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SAS

SAS disappoints as losses mount

Scandinavian airline SAS on Wednesday posted larger than expected losses for the final quarter 2010, although said that it hopes to return to profit in 2011 as the market recovers.

SAS disappoints as losses mount

“Assuming continued recovery in the home market… and that no unexpected events occur, favorable conditions are in place for the SAS Group to achieve positive income before tax for the full-year 2011”, the company said in a statement.

SAS posted a fourth quarter pre-tax loss of 464 million kronor ($72 million), in comparison to a loss of 1.52 billion in the corresponding period of 2009. The airline put the disappointing figures down to non-recurring items and the impact of the Icelandic ash cloud.

Analysts had forecast an average loss of 174 million kronor for the period, according to a Reuters survey.

Turnover amounted to 10.60 billion kronor, compared to 10.32 billion kronor a year earlier.

Adjusted for various forms of non-recurring items and the impact of the Icelandic ash, SAS full-year earnings was a positive 265 million kronor.

“By putting these non-recurring items behind us, we can now devote our energy to looking forward and to focusing on core business,” the firm wrote.

Results for the first quarter, normally the firm’s weakest period, are expected to be negative, but better than in the corresponding period of 2010.

The company underlined that cash flow from operating activities has improved considerably, which is seen as confirmation that the Action Core SAS austerity programme has created “a good starting point for the future”.

Core SAS will be completed in 2011 and the programme is expected to provide an additional, positive effect on earnings of 1.5 billion kronor for the year with restructuring costs expected to be 400-600 million kronor.

SAS expected the market to expand overall at around 4-6 percent in 2011, and the company plans to expand capacity in line with the market.

The company warned however that the development of the market remains uncertain in terms of both yield (revenue per passenger-km) and jet fuel prices.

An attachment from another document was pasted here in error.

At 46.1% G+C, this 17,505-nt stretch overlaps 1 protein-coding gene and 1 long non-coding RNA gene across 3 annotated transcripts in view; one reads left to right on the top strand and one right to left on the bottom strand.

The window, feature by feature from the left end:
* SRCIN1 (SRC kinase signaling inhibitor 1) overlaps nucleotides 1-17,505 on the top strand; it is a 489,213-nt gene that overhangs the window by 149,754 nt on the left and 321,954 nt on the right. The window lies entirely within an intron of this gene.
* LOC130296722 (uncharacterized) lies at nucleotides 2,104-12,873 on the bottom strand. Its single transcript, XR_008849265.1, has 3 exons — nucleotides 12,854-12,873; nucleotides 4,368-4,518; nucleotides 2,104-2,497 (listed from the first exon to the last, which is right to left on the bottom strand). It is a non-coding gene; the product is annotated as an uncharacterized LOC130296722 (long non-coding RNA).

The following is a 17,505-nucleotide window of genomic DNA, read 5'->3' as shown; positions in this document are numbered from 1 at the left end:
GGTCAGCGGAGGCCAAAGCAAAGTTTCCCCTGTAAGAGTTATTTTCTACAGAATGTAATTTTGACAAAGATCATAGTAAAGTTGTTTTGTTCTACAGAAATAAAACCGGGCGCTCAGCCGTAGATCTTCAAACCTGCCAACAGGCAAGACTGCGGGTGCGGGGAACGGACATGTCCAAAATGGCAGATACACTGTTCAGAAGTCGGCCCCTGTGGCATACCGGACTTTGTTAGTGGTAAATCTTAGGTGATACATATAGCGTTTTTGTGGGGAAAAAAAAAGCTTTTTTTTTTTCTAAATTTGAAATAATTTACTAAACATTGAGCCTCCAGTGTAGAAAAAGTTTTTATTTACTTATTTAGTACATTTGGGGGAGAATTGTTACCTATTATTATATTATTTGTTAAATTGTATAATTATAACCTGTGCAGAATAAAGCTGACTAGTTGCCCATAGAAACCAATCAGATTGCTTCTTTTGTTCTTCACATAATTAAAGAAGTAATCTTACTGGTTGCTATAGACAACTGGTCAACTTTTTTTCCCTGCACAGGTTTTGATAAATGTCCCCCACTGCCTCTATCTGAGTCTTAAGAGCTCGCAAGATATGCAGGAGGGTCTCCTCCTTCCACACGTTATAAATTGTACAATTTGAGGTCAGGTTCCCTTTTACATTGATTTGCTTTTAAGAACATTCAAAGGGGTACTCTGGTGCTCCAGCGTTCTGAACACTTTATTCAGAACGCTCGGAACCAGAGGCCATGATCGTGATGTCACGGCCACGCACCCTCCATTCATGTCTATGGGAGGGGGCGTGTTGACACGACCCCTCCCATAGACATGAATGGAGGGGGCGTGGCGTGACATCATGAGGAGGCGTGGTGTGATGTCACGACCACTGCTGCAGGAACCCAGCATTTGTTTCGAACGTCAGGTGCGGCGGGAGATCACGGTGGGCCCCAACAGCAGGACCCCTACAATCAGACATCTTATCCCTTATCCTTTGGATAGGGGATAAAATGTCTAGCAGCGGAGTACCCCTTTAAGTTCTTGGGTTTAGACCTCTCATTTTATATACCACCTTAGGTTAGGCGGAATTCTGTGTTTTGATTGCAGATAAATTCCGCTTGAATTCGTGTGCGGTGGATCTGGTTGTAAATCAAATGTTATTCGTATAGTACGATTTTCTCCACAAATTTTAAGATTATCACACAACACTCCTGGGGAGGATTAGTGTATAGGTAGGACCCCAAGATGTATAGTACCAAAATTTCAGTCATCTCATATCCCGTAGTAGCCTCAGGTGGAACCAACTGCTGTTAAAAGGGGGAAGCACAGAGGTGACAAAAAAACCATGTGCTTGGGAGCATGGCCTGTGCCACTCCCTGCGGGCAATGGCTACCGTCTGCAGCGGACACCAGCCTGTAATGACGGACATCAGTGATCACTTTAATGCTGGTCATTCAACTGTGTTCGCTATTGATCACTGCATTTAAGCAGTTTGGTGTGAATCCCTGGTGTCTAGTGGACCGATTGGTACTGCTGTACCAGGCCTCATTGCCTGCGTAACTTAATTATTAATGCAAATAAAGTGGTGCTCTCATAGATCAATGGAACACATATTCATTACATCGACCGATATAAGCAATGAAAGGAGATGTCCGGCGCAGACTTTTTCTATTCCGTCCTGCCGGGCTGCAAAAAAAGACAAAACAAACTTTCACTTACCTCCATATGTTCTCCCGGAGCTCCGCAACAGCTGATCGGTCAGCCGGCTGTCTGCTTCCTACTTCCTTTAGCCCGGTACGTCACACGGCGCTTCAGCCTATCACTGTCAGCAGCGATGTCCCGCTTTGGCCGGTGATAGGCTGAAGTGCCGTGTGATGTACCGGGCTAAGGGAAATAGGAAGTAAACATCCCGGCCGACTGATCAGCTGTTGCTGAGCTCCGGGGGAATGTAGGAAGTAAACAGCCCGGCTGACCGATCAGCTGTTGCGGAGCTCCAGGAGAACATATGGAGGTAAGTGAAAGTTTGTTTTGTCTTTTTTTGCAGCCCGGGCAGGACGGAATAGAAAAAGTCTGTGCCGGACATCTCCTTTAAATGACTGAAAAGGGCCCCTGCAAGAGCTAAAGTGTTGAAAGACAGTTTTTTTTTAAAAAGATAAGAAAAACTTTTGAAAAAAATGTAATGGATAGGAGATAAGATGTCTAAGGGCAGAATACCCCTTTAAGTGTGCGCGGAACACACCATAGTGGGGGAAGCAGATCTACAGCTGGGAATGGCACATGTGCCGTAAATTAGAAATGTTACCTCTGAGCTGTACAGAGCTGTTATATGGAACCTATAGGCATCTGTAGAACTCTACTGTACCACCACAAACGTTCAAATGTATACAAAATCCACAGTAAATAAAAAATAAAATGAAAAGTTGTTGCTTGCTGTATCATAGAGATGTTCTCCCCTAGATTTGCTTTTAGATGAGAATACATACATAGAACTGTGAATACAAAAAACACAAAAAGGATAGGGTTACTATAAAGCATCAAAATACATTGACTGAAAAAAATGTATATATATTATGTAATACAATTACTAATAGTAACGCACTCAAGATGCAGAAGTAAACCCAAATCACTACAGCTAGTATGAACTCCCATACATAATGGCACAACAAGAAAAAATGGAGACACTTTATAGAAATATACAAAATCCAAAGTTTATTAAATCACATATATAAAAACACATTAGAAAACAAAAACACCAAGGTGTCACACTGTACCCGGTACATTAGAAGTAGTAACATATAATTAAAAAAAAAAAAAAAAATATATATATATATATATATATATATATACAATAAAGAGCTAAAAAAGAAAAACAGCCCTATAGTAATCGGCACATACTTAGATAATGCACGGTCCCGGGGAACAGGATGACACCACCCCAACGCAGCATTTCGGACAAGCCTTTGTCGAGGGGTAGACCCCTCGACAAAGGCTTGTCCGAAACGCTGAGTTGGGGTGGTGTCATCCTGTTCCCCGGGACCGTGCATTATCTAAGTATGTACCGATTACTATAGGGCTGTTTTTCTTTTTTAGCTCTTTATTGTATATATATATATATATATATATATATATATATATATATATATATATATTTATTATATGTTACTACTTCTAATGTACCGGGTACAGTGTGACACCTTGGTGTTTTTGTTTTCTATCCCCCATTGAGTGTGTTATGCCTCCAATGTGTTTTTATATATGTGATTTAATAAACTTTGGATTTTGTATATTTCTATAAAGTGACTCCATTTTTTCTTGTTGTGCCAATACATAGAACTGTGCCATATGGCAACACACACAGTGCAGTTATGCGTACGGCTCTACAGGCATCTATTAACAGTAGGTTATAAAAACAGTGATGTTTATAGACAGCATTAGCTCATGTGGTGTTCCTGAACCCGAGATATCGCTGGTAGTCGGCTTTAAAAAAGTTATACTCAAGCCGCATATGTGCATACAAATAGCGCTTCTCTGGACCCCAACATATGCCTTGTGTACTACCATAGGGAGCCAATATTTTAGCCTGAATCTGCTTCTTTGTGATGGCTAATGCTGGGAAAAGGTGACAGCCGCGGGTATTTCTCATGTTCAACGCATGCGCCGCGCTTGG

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SAS

SAS announces reduced loss and pins hopes on summer flights

Scandinavian airline SAS narrowed its losses in the second quarter, the company said Thursday, as it set its hopes on an easing of coronavirus restrictions this summer.

SAS announces reduced loss and pins hopes on summer flights
A SAS aircraft taking off in Paris. Photo: Charles Platiau/Reuters/Ritzau Scanpix

The earnings report came a day after the governments of Sweden and Denmark announced another round of aid to the ailing carrier.

From February to April, SAS booked a net loss of 2.43 billion Swedish kronor ($292 million, 240 million euros) — 30 percent smaller than in the second quarter last year.

The company also reported an improved operating profit “for the first time since the pandemic’s outbreak, both year-on-year and compared with the previous quarter,” pointing to its cost cutting efforts.

However, the number of passengers in the period declined by 140,000 compared to the first quarter, to 857,000.

This caused revenue to fall to 1.93 billion kronor, a 15 percent drop from the preceding quarter and 63 percent from a year earlier.

“The increase in vaccination rates provides some hope for the relaxation of restrictions, and an increase in demand ahead of the important summer season,” chief executive Karl Sandlund said in a statement.

However, the CEO also noted that “many customers are now increasingly choosing to book their tickets much closer to their travel dates, which makes it difficult to predict demand during the summer.”

SAS also said it expected claims from passengers of up to 150 million kronor after a European court ruled in March that customers should be compensated over disruptions due to a pilots’ strike in 2019.

After cutting 5,000 jobs last year — representing 40 percent of its workforce — SAS announced Wednesday an additional credit line of three billion kronor from the Danish and Swedish governments, its main shareholders, to get through the crisis.

The airline received a similar loan and a capital increase last year.

READ ALSO: Virus-stricken airline SAS secures new public loan from Denmark and Sweden

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